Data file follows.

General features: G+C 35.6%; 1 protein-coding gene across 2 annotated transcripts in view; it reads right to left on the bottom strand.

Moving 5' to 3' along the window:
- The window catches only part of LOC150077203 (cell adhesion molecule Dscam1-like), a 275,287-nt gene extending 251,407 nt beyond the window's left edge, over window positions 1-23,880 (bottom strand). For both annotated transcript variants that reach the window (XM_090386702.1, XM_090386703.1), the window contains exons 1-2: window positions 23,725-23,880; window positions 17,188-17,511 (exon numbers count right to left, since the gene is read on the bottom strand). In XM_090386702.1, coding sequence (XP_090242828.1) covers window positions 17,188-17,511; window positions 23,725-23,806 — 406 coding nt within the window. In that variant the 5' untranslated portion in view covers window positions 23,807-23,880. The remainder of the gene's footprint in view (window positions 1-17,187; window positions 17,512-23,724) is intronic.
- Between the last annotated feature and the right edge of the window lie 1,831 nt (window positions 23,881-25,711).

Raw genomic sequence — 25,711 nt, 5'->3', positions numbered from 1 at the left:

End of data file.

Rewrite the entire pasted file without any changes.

General features: G+C 35.6%; 1 protein-coding gene across 2 annotated transcripts in view; it reads right to left on the bottom strand.

Moving 5' to 3' along the window:
- The window catches only part of LOC150077203 (cell adhesion molecule Dscam1-like), a 275,287-nt gene extending 251,407 nt beyond the window's left edge, over window positions 1-23,880 (bottom strand). For both annotated transcript variants that reach the window (XM_090386702.1, XM_090386703.1), the window contains exons 1-2: window positions 23,725-23,880; window positions 17,188-17,511 (exon numbers count right to left, since the gene is read on the bottom strand). In XM_090386702.1, coding sequence (XP_090242828.1) covers window positions 17,188-17,511; window positions 23,725-23,806 — 406 coding nt within the window. In that variant the 5' untranslated portion in view covers window positions 23,807-23,880. The remainder of the gene's footprint in view (window positions 1-17,187; window positions 17,512-23,724) is intronic.
- Between the last annotated feature and the right edge of the window lie 1,831 nt (window positions 23,881-25,711).

Raw genomic sequence — 25,711 nt, 5'->3', positions numbered from 1 at the left: